Review Summary: An honest and humble look into the life of a very bad man, Walk In Da Park is a champion of the grime scene
Grime is another one of those underground sub-genres that few people other than fans of that specific style of music will have any knowledge of. However, among those sub-genres, there are usually one or two artists who have managed to earn their place in the public consciousness, and Giggs is one of the few to somehow escape from the gritty trappings of grime music and become semi-famous within the UK. Combining a much slower and focussed flow with direct, true-to-life depictions of crime, all narrated in his signature deep tones, Giggs is one of a kind, and his debut record 'Walk In Da Park' was as solid a start to a career as could have been hoped for.
Three of the strongest cuts here feature guest appearances, adding a little variety to Giggs' monotonous, yet powerful, delivery. Swagger is a firm fan favourite, and was one of the songs that helped Giggs to make his name, whilst Who Are You To Judge is an aggressive swipe aimed in the direction of those who would defame Giggs due to his criminal background. Growing up in Pekham, Giggs became involved in substance misuse and dealing, and has served several prison sentences, and the vast majority of the lyrical material here is drawn directly from his experiences, and the vast documentation available regarding Giggs' criminal past gives the record a real feel of authenticity. Featuring regular collaborator Kyze, Rat-A-Tat-Tat is one of the strongest songs Giggs has recorded to date, with Kyze's verse especially living in the memory.
The title track and Test Out Da Nine are my favourite pieces here, with the former having an infectious piece of backing music, whilst Test Out Da Nine closes the record with a string of guest appearances and some of Giggs' strongest lyrical work. This man is not somebody who could be considered a 'lyrical genius', yet there are splashes of tongue-in-cheek humour, and the ways in which Giggs phrases certain things bring a smile to the mouth, whilst the horrors of street life depicted here feel so real that it is hard not to consider Giggs one of the strongest lyricists of his genre. However, there is a real humility to the man evident on You Raised Me, a shoutout to his mother who attempted to raise Giggs the right way. Moments such as this help the record to stand out.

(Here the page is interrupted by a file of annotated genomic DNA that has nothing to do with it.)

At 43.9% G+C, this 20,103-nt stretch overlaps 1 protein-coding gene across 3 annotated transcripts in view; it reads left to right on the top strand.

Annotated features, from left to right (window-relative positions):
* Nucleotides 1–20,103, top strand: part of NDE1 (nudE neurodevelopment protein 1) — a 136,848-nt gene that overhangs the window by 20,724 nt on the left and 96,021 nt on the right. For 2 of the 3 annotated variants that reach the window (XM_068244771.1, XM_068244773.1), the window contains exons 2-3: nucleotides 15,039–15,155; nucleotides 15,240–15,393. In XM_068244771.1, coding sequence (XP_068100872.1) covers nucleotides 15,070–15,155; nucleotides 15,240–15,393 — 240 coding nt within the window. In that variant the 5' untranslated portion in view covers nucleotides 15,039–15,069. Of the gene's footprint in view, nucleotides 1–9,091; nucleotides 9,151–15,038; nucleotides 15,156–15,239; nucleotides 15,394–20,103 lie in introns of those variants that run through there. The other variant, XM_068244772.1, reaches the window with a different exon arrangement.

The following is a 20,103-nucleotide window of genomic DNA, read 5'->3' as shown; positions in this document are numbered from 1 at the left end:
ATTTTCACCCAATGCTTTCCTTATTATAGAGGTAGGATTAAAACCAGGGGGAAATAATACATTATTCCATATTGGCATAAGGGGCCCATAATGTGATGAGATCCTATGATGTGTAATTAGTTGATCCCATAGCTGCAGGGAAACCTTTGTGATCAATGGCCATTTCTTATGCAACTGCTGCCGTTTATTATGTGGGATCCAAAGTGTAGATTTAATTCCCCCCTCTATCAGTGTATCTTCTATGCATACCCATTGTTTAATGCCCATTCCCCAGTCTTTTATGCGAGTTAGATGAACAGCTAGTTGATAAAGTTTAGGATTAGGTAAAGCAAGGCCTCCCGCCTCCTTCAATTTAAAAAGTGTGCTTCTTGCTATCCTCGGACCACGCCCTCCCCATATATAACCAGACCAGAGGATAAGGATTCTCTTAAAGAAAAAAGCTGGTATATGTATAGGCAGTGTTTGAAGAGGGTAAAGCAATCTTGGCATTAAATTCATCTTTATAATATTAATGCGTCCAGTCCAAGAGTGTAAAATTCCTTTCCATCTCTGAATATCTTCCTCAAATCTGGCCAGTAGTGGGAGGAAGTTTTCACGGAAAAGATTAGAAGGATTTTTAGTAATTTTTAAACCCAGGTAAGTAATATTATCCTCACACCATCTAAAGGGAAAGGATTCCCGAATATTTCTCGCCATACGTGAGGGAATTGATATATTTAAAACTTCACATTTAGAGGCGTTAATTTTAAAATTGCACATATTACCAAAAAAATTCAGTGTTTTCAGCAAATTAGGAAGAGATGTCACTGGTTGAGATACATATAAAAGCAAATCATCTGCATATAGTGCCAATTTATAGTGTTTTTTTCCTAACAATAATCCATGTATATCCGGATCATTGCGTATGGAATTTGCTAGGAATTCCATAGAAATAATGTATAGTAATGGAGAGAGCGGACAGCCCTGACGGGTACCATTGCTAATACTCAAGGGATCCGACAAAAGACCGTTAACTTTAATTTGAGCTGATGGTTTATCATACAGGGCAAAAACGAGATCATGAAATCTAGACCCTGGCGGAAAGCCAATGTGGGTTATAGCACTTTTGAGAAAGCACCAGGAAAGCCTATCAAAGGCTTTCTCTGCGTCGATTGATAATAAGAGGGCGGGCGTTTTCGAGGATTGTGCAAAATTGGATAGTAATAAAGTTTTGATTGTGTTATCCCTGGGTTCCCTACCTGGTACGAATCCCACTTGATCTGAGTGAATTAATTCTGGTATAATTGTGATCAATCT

Unfortunately, there are a couple of stinkers on this record that can not be ignored. Open Up has a brilliant beat to it, but the lyrical content feels far too crass, with the overly sexualised approach taken here rendered irrelevant by current PC views. Despite the slow pacing of Giggs' flows usually serving to enhance the menacing feel behind some of his lyrics, there is one song where this works to his disadvantage and ruins everything good about the song in question. Cut Up Bag has an ominous backing track to it, but it just never feels like it really gets going, with the monotonous, dull, insanely slow flow to it completely killing the track stone dead, and threatening to derail the album overall.
Thankfully, Walk In Da Park improves again afterwards, and the second half of the album more than makes up for the two weaker songs near the start. This is a record that I would recommend to anyone looking to broaden their musical horizons, or for people who are aware of the term grime but have no experience with the genre. Whilst this is not entirely representative of what grime usually consists of, it is an excellent look at urban life in London, and started a string of solid records, with When Will It Stop perhaps being the only Giggs record to topple this.